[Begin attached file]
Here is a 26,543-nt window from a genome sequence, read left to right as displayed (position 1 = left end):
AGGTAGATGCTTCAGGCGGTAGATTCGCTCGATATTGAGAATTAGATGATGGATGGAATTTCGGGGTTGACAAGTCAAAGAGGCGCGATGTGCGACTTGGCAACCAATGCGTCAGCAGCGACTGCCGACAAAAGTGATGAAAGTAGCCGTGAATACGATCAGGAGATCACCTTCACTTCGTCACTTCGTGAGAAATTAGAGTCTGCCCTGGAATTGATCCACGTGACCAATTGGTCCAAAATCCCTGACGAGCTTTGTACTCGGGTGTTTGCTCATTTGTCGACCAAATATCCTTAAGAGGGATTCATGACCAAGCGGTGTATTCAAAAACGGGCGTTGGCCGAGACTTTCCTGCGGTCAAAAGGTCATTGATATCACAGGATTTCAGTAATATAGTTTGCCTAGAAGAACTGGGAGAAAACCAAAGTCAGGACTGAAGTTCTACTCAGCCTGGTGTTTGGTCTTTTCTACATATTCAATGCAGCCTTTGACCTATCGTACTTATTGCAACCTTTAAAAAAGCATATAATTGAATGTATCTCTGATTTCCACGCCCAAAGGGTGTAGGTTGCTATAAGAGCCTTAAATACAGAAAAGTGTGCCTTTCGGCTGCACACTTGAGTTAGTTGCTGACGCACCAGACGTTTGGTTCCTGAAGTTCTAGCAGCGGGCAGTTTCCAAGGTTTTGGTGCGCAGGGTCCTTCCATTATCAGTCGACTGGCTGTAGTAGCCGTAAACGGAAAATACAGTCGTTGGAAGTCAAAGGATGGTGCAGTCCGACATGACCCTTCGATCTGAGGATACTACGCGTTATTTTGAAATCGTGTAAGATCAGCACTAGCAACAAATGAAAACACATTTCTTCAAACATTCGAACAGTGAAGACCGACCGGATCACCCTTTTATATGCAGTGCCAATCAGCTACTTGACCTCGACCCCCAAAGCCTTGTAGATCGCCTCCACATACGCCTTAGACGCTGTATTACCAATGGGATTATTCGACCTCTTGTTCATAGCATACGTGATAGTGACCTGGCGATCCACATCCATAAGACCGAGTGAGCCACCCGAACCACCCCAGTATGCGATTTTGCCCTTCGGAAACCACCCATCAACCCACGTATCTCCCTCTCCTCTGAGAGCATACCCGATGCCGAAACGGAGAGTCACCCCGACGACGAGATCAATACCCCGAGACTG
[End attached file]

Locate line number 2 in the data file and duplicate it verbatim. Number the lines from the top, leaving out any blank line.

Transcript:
AGGTAGATGCTTCAGGCGGTAGATTCGCTCGATATTGAGAATTAGATGATGGATGGAATTTCGGGGTTGACAAGTCAAAGAGGCGCGATGTGCGACTTGGCAACCAATGCGTCAGCAGCGACTGCCGACAAAAGTGATGAAAGTAGCCGTGAATACGATCAGGAGATCACCTTCACTTCGTCACTTCGTGAGAAATTAGAGTCTGCCCTGGAATTGATCCACGTGACCAATTGGTCCAAAATCCCTGACGAGCTTTGTACTCGGGTGTTTGCTCATTTGTCGACCAAATATCCTTAAGAGGGATTCATGACCAAGCGGTGTATTCAAAAACGGGCGTTGGCCGAGACTTTCCTGCGGTCAAAAGGTCATTGATATCACAGGATTTCAGTAATATAGTTTGCCTAGAAGAACTGGGAGAAAACCAAAGTCAGGACTGAAGTTCTACTCAGCCTGGTGTTTGGTCTTTTCTACATATTCAATGCAGCCTTTGACCTATCGTACTTATTGCAACCTTTAAAAAAGCATATAATTGAATGTATCTCTGATTTCCACGCCCAAAGGGTGTAGGTTGCTATAAGAGCCTTAAATACAGAAAAGTGTGCCTTTCGGCTGCACACTTGAGTTAGTTGCTGACGCACCAGACGTTTGGTTCCTGAAGTTCTAGCAGCGGGCAGTTTCCAAGGTTTTGGTGCGCAGGGTCCTTCCATTATCAGTCGACTGGCTGTAGTAGCCGTAAACGGAAAATACAGTCGTTGGAAGTCAAAGGATGGTGCAGTCCGACATGACCCTTCGATCTGAGGATACTACGCGTTATTTTGAAATCGTGTAAGATCAGCACTAGCAACAAATGAAAACACATTTCTTCAAACATTCGAACAGTGAAGACCGACCGGATCACCCTTTTATATGCAGTGCCAATCAGCTACTTGACCTCGACCCCCAAAGCCTTGTAGATCGCCTCCACATACGCCTTAGACGCTGTATTACCAATGGGATTATTCGACCTCTTGTTCATAGCATACGTGATAGTGACCTGGCGATCCACATCCATAAGACCGAGTGAGCCACCCGAACCACCCCAGTATGCGATTTTGCCCTTCGGAAACCACCCATCAACCCACGTATCTCCCTCTCCTCTGAGAGCATACCCGATGCCGAAACGGAGAGTCACCCCGACGACGAGATCAATACCCCGAGACTG